Malaysian Muslims to hire ghostbusters

KUALA LUMPUR: Religious authorities in a Malaysian state plan to hire “ghostbusters” to drive out evil spirits believed to have caused Muslims to follow deviant groups, a report said Friday.

The move came after some enforcement officers with the Islamic Affairs Department in northeast Kelantan state were sent out to investigate cult groups but ended up becoming their followers instead, The Star newspaper said.

“Perhaps meals or drinks served to the officers were spiked,” the state’s Islamic department director Abdul Aziz Abdul Rahman was quoted as saying.


While Malaysia has a secular legal system, the country is ruled by a ‘moderate’ Muslim majority.

“Muslims in Malaysia come under the purview of religious courts that are not part of the secular federal legal system. Any attempt to deviate from Islamic teachings, or to leave the religion, can bring harsh penalties from the religious courts.” [Source]

“Otherwise, it does not make sense how a person with strong faith can easily be overcome by deviant teachings. This is where exorcism may be needed to flush out the unhealthy elements through spiritual Islamic techniques,” he said.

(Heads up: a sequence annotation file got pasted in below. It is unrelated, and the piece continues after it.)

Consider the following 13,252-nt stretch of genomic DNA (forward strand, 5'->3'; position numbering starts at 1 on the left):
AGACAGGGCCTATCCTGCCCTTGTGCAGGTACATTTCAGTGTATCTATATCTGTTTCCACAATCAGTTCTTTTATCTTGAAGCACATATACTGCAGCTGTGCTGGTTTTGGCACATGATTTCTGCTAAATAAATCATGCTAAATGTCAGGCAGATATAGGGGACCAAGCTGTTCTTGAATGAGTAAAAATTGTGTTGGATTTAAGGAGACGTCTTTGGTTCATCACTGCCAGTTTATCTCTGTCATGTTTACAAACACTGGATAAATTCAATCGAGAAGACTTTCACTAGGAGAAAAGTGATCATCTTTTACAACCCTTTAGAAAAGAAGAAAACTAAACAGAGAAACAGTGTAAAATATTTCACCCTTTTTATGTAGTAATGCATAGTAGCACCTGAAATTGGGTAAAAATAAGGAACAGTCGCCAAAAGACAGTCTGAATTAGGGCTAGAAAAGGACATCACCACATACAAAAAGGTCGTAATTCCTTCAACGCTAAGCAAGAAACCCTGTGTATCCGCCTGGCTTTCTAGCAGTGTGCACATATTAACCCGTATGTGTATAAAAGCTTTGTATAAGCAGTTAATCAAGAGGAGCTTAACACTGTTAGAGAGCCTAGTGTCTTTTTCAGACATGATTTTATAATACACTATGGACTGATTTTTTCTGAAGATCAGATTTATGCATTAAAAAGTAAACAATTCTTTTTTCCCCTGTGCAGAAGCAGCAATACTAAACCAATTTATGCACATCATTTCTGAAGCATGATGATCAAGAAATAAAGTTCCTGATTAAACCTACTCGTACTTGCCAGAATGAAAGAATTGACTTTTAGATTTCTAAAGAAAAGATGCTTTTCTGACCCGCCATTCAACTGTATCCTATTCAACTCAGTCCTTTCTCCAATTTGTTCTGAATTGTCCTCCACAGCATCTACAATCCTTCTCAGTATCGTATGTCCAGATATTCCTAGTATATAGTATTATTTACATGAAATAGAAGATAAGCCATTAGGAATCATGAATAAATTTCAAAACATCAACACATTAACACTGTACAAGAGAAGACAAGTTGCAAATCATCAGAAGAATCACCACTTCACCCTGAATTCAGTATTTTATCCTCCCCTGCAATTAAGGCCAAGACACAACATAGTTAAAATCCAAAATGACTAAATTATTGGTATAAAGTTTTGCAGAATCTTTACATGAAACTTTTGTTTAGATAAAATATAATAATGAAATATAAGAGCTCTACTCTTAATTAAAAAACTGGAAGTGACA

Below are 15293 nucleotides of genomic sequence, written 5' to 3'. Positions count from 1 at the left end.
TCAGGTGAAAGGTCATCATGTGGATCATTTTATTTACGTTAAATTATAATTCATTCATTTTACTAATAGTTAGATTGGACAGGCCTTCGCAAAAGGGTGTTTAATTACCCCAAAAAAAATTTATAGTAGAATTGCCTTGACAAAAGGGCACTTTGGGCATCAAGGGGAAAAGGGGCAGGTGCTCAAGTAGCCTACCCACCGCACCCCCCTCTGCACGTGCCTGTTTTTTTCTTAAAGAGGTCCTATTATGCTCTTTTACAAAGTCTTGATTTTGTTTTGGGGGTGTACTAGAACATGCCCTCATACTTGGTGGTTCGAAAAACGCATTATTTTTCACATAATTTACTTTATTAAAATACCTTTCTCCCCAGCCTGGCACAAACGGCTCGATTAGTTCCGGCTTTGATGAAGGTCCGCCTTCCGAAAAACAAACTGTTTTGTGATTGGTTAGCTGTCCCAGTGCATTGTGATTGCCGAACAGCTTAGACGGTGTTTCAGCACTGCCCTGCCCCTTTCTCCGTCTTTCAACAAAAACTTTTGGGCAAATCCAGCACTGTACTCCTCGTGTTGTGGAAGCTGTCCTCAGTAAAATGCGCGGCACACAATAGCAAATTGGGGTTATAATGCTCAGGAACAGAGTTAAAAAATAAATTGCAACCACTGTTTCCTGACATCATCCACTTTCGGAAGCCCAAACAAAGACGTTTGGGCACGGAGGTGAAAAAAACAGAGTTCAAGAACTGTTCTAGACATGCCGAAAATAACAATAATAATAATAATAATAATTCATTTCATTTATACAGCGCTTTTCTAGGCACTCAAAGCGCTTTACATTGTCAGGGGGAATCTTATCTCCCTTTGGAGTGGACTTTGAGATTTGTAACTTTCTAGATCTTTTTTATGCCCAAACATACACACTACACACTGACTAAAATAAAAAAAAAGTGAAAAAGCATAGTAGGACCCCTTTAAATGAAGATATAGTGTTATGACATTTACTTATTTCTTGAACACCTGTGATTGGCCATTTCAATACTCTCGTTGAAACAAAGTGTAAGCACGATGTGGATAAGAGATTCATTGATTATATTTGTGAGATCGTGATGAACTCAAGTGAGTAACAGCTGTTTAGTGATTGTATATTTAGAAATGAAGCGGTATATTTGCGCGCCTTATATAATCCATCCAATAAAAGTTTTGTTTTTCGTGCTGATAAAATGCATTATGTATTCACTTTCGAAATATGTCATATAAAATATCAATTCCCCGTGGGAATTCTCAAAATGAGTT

The ghostbusters, also known as “devil doctors” by local residents, are well versed in the Quran and draw inspiration from its verses to exorcise evil spirits, the report said.

The department has identified 16 deviant groups of several dozen members each in the state over the past decade, and has cracked down on most of them, charging their leaders in Islamic courts.

Abdul Aziz didn’t say how many deviant groups are left now in Kelantan.

About 60 per cent of Malaysia’s 26 million people are Muslims, with significant Buddhist, Christian and Hindu minorities.

Abdul Aziz and other state Islamic officials could not be reached for comments Friday.

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Religion News Blog posted this on Saturday May 5, 2007.
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